Now let's consider diagnostic testing and access to prescription drugs. Persons with low- to moderate-incomes, whether they are insured or uninsured, visit the ER because they expect easier access to diagnostic testing there (50% vs. 48%). And both groups turn to the ER when they need prescription drugs, although there is more of spread there—50% vs. 35%.
These findings raise a lot of questions about the quality of health insurance coverage available to these families. The American Hospital Association is quite aware of health insurance shortcomings that continue to encourage using expensive ERs for medical basics.
In a comment letter about essential health benefits, AHA said it would like the Department of Health and Human Services to establish "a universal baseline of benefits, and prevent insurers from picking and choosing the benefits that are covered."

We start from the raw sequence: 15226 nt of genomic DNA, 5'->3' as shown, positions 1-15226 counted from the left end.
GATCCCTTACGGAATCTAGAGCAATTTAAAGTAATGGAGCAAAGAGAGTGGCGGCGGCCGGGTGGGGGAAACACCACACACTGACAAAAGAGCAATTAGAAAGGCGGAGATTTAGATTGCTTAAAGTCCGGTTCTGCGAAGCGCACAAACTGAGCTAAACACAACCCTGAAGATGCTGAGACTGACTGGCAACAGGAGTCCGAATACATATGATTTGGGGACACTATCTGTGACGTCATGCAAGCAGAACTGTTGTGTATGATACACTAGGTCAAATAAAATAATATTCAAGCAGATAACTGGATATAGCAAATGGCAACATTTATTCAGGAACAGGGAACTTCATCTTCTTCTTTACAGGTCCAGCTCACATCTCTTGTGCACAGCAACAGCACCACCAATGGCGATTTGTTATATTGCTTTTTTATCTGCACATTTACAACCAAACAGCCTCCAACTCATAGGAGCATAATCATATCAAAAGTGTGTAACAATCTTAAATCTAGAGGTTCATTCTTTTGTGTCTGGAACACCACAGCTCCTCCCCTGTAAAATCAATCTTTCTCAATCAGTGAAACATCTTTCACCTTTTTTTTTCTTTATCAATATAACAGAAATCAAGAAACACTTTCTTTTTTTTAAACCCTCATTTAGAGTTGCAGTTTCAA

The Commonwealth Fund expects to dig into these issues more deeply as it tracks this survey group over the next couple of years. What it hopes to find in subsequent studies is that the ACA makes a difference in access to insurance, cost of care, and health improvement for the low to moderate income population.
I'm looking forward to seeing the results of this longitudinal study. I want to know if the ACA is accomplishing its goals or whether it's just another behemoth government program.